Indian infrastructure giant GMR is only owed reimbursement for expenses, not compensation for the abrupt termination of the concession agreement to develop Malé International Airport (INIA), Attorney General Mohamed Anil has said.
Clarifying President Abdulla Yameen’s previous statement that GMR is owed a payment, Anil said the government believes the company is only owed reimbursement for a US$ 78 million upfront concession fee and any other expenses.
“When the agreement was first signed, US$78 million was given to the Maldivian government. In addition to that, we can see that they have spent some amount. So in the worst case scenario, if we are to revert to the state before the agreement was signed, everyone believes that they are owed [what they spent]. That is not as compensation for losses caused by the cancellation of the agreement,” he said.
“The forceful takeover of the airport by Maldives government amounts to repudiation of a valid contract and therefore damages, including loss of future profit has to paid,” the company said in a statement on April 26.
Anil said GMR’s claim is unclear, as the company had not submitted documents detailing the assertion.
In response, GMR’s legal team member Uz. Fayyaz Ismail told Minivan News details of how GMR arrived at the figure will only be revealed in the second part of the arbitration process.
The arbitration tribunal in August 2013 had acceded to GMR’s request to split the proceedings in two – firstly determining liability, before quantifying the amount of compensation to be paid separately.
“GMR is claiming it to be a wrongful termination, and if the tribunal awards a verdict for that during the first part of this bifurcation arbitration [two part arbitration process] only then would the [compensation] amount be decided through second part of the arbitration. We are very confident the rightful compensation would be received,” Ismail said, adding that the figure may be subject to minor variations.
Yameen in early April said the Maldives government will not be able to pay GMR’s claim, but conceded “some sort of financial compensation must be paid.” He estimates the figure to be a “manageable” US$ 300 million.
The GMR in consortium with Malaysia Airports (MAHB) narrowly won the International Finance Corporation (IFC)-managed bid for the airport in 2010, and signed the agreement with MACL under the former government of Mohamed Nasheed. The opposition at the time, including Yameen’s Progressive Party of the Maldives (PPM), then began a vitriolic nationalist campaign to evict GMR.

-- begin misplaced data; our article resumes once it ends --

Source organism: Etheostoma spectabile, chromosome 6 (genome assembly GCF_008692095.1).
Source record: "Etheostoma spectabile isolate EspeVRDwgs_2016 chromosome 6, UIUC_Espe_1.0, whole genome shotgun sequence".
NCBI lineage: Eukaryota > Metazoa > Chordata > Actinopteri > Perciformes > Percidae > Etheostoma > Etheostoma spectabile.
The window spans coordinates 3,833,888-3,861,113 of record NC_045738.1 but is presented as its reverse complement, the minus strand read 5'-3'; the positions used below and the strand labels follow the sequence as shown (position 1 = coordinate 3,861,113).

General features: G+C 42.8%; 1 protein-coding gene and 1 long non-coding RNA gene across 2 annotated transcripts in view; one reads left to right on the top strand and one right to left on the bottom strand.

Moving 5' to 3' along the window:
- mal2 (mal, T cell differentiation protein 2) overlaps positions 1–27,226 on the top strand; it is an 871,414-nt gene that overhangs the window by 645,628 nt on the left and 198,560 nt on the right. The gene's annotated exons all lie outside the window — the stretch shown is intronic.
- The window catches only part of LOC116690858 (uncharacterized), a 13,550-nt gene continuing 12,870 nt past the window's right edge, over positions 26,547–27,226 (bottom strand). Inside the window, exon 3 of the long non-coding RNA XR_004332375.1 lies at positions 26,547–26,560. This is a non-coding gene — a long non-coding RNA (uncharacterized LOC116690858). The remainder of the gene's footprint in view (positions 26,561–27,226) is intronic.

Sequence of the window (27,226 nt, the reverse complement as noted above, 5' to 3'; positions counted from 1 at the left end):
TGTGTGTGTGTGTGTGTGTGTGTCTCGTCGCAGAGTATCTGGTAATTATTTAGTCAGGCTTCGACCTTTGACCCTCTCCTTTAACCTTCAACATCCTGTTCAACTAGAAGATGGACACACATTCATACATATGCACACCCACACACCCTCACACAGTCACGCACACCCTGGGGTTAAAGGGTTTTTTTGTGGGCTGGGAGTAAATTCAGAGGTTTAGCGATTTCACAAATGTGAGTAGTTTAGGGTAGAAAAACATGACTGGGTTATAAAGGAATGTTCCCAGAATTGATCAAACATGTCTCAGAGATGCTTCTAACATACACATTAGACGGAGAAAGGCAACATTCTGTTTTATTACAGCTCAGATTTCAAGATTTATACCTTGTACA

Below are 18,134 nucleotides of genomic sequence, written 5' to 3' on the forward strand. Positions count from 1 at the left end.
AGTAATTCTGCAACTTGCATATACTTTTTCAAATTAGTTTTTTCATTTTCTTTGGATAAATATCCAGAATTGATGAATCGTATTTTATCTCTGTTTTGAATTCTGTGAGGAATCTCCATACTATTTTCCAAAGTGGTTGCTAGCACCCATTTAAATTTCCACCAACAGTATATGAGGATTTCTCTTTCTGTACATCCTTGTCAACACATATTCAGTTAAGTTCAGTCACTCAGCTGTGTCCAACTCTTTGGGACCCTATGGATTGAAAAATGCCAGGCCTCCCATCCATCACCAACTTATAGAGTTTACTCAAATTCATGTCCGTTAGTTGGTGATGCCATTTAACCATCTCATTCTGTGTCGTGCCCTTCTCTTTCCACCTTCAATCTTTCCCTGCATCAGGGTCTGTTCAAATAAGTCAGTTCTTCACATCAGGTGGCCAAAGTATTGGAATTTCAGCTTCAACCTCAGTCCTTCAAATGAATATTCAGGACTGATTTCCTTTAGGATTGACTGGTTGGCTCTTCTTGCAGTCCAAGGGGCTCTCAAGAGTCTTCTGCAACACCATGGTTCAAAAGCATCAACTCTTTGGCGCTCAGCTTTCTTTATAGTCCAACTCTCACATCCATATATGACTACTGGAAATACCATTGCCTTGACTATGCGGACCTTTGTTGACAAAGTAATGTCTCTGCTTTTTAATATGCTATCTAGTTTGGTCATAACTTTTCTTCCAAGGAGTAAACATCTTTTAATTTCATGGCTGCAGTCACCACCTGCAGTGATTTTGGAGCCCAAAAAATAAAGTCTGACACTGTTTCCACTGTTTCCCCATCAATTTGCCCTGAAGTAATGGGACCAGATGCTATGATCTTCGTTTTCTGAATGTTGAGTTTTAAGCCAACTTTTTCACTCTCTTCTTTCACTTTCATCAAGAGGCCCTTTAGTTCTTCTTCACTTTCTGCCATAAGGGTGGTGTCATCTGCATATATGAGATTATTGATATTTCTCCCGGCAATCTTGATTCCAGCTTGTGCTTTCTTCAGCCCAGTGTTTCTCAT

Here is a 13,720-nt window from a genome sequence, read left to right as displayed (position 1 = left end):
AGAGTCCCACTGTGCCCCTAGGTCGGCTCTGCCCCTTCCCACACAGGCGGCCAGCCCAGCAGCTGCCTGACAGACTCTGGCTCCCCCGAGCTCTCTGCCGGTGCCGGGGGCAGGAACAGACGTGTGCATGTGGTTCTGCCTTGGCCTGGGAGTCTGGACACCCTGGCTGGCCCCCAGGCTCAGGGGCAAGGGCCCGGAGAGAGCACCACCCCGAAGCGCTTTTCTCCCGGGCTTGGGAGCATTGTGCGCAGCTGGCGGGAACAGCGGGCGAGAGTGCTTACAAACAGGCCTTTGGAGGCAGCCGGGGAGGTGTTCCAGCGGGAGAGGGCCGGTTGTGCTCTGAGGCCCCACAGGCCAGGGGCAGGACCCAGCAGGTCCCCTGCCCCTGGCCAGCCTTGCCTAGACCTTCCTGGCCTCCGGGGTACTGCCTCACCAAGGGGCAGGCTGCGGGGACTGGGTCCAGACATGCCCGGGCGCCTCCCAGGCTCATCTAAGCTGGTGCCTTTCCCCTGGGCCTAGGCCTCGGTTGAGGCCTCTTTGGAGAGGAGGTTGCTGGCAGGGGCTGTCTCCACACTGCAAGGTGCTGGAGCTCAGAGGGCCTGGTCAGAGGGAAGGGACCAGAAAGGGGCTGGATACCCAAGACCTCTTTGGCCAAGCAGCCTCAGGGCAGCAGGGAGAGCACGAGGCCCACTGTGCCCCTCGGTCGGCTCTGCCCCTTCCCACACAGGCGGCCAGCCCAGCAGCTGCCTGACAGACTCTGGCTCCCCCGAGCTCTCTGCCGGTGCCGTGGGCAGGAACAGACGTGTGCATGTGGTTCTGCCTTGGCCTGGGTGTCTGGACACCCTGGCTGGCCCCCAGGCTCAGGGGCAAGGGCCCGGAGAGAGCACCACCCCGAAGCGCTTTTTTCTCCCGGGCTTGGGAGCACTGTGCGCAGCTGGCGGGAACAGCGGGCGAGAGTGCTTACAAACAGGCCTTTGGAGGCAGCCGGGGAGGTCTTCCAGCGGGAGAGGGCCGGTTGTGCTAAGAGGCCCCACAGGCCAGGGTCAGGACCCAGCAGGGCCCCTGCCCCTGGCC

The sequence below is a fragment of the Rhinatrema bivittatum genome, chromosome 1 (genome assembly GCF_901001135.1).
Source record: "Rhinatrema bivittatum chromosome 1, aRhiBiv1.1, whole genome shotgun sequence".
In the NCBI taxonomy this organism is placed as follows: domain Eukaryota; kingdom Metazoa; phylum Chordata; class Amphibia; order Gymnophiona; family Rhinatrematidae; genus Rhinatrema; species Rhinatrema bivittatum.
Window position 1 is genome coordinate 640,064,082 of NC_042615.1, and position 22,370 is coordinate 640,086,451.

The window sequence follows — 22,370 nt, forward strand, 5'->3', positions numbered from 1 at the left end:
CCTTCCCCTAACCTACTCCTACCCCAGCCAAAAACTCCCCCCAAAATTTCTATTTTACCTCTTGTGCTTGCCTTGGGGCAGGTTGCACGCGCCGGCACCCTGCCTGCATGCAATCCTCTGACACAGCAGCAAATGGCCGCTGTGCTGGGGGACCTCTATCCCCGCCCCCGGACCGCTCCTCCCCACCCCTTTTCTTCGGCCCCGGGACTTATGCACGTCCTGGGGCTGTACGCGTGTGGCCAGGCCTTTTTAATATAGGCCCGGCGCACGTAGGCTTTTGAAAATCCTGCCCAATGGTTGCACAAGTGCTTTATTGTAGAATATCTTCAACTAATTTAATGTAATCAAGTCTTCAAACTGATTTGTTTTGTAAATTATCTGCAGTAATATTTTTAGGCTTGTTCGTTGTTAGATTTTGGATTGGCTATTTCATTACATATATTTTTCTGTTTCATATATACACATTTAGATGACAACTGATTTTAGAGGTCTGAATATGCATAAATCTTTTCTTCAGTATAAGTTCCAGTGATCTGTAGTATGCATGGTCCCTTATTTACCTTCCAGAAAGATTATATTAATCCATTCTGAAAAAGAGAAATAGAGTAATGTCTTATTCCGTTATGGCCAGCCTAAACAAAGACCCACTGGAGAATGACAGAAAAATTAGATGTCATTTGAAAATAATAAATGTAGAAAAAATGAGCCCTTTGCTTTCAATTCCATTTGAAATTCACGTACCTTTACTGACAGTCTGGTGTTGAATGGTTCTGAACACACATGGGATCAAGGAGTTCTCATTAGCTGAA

Following Nasheed’s ouster in 2012, President Mohamed Waheed’s administration terminated the agreement claiming it was ‘void ab initio’- invalid from the outset.
When the Singaporean High Court’s injunction blocking the Maldivian government from voiding the agreement was overturned by the Supreme Court in Singapore in June 2013, GMR initiated an arbitration process.
The first part of the arbitration took place in Singapore from April 10 – 16. Minivan News understands the arbitration tribunal considered GMR’s claim of wrongful termination, parallel claim for loss of profits over the lifespan of the agreement, and the Maldive’s counter-claim for restitution.
A verdict is expected soon, at the latest by mid- June. Depending on the verdict, the second process of arbitration will begin on a mutually agreed upon date.
Although Anil said the second half could take months to begin or even year for a ruling, Ismail has refuted the claim.
Despite the pending arbitration decision, expansion and development of INIA was among the five mega-projects for which the government was seeking investors at the Maldives Investment Forum held in Singapore’s Marina Bay Sands in late April.
Meanwhile, Nasheed has warned of a sovereign debt crisis if the Maldives is forced to pay the full US$ 1.4 billion and reiterated his Maldivian Democratic Party’s (MDP) call to reverse the decision to cancel the contract.
In a press release last week, Nasheed insisted that international best practices were followed in the bidding process – which was overseen by the World Bank’s International Finance Corporation (IFC) – while the Anti-Corruption Commission (ACC) has since ruled out corruption in the airport deal.
“The Maldives is now known around the world as a country that doesn’t keep its promises or honour the contracts. The airport fiasco will hit each and every Maldivian because banks won’t lend money and companies won’t invest in our country without demanding much higher rates of interest,” Nasheed said.
“By now, Maldivians should have been looking forward to a world-class, new airport, to rival Kuala Lumpur, Singapore, and Hong Kong. Instead we have nothing but an abandoned building site. The actions of President [Abdulla] Yameen and [Dr Mohamed] Waheed have caused this crisis and Maldivians will be paying for their recklessness for decades to come” he added.